The Second Spring of Autumn.

Blog Post - The Second Spring of Autumn.

As a summer to remember passes and as the leaves soon begin to change shade, once again we are reminded that life has seasons. As we approach autumn, though, it doesn’t always mean we have another summer ahead of us.

Harland David Sanders was born on 9th September 1890 and died at the age of 90 years old on 16th December 1980. I want to tell you a story about this gentleman, but before I do, let me tell you why.

One of life’s biggest seasons – and one that we think is a million miles away when we are younger – is the ‘summer’ of retiring comfortably. And if that thought is distant, then remaining comfortably retired is an even more remote notion.

Why is that? I think it’s because few know how to “connect the dots” between present choices and future circumstances.

Some people work towards retirement as a goal and then, once achieved, wonder what to do next. Others not only focus and set a time, they also have a sense of all the kinds of things they’d like to do in this season of their lives.

In a way, the 48-year-old is not the only person sitting in the room with me: it’s also her future 60-year old self with a three-decade retirement ahead of her. I am an advocate for them both.

It seems more fruitful to enter this season of life having known what you wanted from it beforehand. Since 8th March 1991, I must have had thousands of client interviews and one thing that stands out is that during the vicissitudes of life, people often miss the opportunity to make plans.

Where do you start? Three of the most important retirement questions we can ask ourselves are:

  1. Have I had enough?
  2. Do I have enough?
  3. Do I have enough to do?

In answer to, “Do I have enough?” I’ve been able to say to the dear people in front of me, “Yes, you do. You can stop today”. In several of those cases, even though it was something planned in terms of a date and an amount, making that choice today produced anxiety in how to fill the time tomorrow.

You probably know the answer to question 1, but it might be influenced by a hazy idea on questions 2 and 3?

Obviously, your GL Passport will help you discover the answers to those questions and why you should make changes, how to start and what to do.

In a retirement conversation, some people have wondered whether what they are doing today is what they want to be remembered for tomorrow.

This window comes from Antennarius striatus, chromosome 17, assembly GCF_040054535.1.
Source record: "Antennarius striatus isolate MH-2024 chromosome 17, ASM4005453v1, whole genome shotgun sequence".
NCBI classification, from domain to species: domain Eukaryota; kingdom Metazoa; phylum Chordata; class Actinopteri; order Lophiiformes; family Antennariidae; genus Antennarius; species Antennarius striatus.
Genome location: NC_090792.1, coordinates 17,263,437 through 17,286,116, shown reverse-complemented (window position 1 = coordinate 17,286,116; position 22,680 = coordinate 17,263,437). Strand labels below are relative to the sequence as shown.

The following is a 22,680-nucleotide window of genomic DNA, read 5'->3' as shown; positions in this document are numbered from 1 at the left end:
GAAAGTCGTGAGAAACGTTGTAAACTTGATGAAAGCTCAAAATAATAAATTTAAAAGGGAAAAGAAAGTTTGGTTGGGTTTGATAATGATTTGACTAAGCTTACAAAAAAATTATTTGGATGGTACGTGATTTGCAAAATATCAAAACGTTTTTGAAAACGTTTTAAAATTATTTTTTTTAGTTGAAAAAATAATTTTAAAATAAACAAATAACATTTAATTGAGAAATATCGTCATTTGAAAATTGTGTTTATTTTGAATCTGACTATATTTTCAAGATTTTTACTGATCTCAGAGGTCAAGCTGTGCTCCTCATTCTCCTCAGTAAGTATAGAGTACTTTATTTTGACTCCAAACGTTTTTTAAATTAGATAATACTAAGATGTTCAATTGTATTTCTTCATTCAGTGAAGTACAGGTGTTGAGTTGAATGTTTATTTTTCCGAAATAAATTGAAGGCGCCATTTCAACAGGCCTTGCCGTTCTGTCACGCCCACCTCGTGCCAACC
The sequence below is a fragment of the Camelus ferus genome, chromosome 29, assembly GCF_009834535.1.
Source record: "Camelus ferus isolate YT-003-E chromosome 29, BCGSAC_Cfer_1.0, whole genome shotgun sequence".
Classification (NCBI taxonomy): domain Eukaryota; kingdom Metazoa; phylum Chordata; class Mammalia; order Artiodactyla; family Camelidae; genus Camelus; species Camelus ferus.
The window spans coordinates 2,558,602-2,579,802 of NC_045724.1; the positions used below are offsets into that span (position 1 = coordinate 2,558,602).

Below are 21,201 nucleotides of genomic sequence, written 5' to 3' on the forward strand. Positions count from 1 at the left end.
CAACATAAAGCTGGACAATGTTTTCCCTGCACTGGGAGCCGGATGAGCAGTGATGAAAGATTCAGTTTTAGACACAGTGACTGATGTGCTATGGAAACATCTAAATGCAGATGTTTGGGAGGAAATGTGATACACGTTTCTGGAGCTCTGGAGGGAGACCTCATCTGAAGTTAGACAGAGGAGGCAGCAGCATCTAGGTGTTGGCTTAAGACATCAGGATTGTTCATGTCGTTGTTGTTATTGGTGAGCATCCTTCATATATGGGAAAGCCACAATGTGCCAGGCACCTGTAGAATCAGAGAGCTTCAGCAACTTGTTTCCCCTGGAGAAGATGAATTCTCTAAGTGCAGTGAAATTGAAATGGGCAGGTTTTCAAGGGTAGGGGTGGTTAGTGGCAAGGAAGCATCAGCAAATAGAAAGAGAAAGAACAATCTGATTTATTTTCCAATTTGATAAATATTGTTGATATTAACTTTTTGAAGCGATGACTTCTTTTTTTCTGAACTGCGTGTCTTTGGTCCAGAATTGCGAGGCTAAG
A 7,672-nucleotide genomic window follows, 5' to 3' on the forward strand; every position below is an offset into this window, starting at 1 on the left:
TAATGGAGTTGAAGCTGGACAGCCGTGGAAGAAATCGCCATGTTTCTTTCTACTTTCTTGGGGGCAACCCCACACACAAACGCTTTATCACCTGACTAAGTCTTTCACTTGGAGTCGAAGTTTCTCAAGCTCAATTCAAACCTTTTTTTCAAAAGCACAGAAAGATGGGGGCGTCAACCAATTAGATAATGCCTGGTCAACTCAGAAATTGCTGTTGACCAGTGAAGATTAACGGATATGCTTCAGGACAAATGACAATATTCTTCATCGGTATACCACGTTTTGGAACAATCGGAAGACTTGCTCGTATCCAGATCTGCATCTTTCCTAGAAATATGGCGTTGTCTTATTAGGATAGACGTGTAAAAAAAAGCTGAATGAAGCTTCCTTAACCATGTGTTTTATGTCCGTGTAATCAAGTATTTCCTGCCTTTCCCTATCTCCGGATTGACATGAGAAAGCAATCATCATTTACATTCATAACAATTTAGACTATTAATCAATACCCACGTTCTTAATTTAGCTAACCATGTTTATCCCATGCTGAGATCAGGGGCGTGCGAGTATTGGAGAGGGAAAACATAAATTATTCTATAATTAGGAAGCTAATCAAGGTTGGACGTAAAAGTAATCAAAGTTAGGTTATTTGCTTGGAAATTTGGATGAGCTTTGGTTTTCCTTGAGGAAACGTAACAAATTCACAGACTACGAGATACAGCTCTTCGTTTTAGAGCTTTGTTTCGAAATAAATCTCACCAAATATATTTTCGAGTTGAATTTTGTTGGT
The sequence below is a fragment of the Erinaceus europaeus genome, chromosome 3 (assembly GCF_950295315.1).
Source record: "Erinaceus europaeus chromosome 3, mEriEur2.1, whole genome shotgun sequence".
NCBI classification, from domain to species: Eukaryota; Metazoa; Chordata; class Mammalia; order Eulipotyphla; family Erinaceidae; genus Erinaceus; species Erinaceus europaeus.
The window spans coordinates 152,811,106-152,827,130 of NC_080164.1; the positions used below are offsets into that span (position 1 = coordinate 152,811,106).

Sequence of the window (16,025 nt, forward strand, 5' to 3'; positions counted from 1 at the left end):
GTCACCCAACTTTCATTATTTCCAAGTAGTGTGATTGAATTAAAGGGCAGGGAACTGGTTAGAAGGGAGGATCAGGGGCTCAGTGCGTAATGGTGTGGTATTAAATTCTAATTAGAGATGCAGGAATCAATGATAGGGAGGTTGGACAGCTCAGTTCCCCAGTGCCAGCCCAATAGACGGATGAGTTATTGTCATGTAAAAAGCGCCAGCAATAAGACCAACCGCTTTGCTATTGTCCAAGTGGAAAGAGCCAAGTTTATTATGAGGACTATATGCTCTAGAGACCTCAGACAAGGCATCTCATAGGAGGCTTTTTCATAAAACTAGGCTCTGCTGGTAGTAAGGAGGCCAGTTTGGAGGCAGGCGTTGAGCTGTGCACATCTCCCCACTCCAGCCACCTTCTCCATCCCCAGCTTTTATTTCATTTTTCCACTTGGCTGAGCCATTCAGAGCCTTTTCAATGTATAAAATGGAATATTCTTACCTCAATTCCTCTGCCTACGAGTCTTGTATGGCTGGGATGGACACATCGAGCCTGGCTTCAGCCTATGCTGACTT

And that brings me back to Colonel Harland Sanders and Kentucky Fried Chicken (KFC). By 1940, he had finalised his famous “Secret Recipe” for frying chicken in a pressure cooker; in 1952 franchised it for the first time and in 1962 obtained a patent for it. In 1964 at the age of 73, he sold the business for $2m ($16m in today’s terms). His achievements came after much persistence.

His legacy would be 6,000 KFC outlets in 48 countries with $2 billion in sales by the time he died in 1980 together with his charitable organisation which his persistence and success funded – including a sizable donation to Mississauga Hospital that cares for women and children.

I have a feeling that despite the energy he directed into his business, he would rather be remembered for his charitable legacy than what he felt happened to his chicken recipe: he would later complain that his product had been turned into “sludge” and “wallpaper paste” and a “fried doughball stuck on some chicken”.

On TV last night, a 93-year old former doctor, OBE and leading thought leader at Guys Hospital reflected on his life and said that his mistake was prioritising work over having a family. In his 20’s, 30’s and 40’s he just couldn’t see it. It wasn’t important. Now it is and it’s too late.

For want of having enough to do, we cling to busyness like barnacles on a boat, often not realising we’re doing it. Addressing the seasons in your life can reveal that you still have things to do and unfinished business. Perhaps you realise that while everything you have done has been for your family, you have not spent much time with your family. Is now the time?

I think for a lot of us we avoid the conversation because it’s an admission that life isn’t forever; but what if in taking a brave step, you see it as a new lease on life?

It’s not too late to start planning and, like Colonel Sanders, a change in circumstance (sold a business) can trigger something new.

Why not begin addressing your legacy today and ensure that your retirement is something purposeful that benefits you and those who follow you?

I suppose my challenge to you this autumn is this: don’t let the leaves fall to the ground without planning what the summer of your life should look like.

‘Autumn is a second spring when every leaf is a flower.’ – Albert Camus.

Kind Regards

Andrew Stinchcomb
Lead Navigator
Certified Financial Planner™ professional
Chartered Wealth Manager™

Investors should remember that the value of investments, and the income from them, can go down as well as up. This update has been produced for information purposes only and isn’t intended to constitute financial advice; investments referred to may not be suitable for everyone.

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